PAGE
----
Mammoth changes

<p>This morning, my young daughter asked me what authors did before computers were invented. When I told her that I had written my first novel with pen and ink, she could not have looked more startled had I shown her a photo of myself with a mammoth. Such is the way, no doubt, in the age of Google and iPads, that a mid-life -crisis will tend to announce itself.</p>
<p>It is vital, however, that all authors remain young at heart. We need to stay alert to the quickening pace of technological change and the potential it has to affect every aspect of our business. A perfect example is provided by the seemingly obscure issue of termination clauses. Time was when this operated in a perfectly transparent way. A publisher would print a given number of copies of a book. An author, once these had all been sold, would request a reprint. If, after a given period of time, no reprint was issued, then back the rights would revert to the author.</p>
<p>Not so nowadays. Printing has become infinitely more sophisticated. New technology enables the profitable re-printing of books in often tiny quantities. It is a simple matter now for publishers to keep a book&mdash;or an e-book&mdash;permanently &quot;in print&quot;, and at minimal cost to themselves.&nbsp;They are hardly to be criticised for wanting to keep their backlists readily available, of course; but at the same time, it is only proper that authors have the opportunity, should they so wish, to revert rights once sales have dwindled, and the publishers are making only a desultory profit. </p>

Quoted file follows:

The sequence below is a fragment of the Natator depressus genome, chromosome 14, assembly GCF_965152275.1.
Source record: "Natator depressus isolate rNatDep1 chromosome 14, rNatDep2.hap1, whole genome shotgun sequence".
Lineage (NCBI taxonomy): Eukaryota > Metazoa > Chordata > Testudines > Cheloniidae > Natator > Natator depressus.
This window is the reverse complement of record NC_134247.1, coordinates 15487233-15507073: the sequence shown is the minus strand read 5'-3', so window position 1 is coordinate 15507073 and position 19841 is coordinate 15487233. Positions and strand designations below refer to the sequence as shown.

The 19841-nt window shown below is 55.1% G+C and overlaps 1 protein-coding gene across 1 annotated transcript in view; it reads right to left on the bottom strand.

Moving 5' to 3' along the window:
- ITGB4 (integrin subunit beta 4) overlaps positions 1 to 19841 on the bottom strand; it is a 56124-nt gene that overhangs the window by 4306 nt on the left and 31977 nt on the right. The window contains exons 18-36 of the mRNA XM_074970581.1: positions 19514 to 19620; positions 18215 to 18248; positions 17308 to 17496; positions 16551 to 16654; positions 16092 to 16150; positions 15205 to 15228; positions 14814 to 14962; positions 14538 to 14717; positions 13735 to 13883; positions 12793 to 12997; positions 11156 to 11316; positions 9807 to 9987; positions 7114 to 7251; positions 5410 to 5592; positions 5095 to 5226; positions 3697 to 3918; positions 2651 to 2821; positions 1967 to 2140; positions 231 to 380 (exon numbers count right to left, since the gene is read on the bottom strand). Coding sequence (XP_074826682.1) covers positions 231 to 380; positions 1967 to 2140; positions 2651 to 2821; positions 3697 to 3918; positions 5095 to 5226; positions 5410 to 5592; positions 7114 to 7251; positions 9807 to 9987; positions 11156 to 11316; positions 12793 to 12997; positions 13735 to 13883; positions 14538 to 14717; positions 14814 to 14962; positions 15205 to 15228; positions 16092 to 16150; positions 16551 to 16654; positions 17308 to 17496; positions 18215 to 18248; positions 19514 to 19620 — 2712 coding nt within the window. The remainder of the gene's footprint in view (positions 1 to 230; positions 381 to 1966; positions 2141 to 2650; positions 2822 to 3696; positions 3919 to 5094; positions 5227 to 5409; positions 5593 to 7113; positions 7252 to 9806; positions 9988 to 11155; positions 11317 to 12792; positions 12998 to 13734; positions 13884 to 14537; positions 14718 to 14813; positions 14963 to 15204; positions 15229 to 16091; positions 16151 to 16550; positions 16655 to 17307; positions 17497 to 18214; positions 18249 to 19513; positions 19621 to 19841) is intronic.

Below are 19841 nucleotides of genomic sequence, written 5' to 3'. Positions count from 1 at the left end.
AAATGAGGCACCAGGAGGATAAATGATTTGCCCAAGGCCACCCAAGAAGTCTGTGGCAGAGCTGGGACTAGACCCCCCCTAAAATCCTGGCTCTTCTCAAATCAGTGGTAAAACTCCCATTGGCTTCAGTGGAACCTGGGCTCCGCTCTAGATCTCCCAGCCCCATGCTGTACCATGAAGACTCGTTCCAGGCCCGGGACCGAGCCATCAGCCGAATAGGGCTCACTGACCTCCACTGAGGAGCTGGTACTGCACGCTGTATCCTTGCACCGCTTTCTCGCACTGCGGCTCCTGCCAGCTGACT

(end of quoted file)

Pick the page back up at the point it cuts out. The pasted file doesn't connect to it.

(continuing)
<p>Many contracts, particularly those negotiated by agents, now specify a sales threshold below which the author may bring the agreement to an end. However, there are also many publishers whose standard contracts do not adequately take account of e-books and print-on-demand. The view of the Society of Authors is that when a work is available only as one or both of these, an author should have the right, after an agreed period of time or once the advance has been earned, to terminate the contract. If sales have been below, say, 200 copies in the preceding 12 months, then this should be on one month's notice. The precise details can be negotiated; but not the essential point of principle. Authors should not be obliged to cede perpetual control of a wide range of rights without having the opportunity to call it a day once sales have declined.</p>
<p>To press this point is not to indulge in a Luddite whinge&mdash;it is merely to demand that changes in publishing bred of technological progress do not steamroller the interest of authors. <br />
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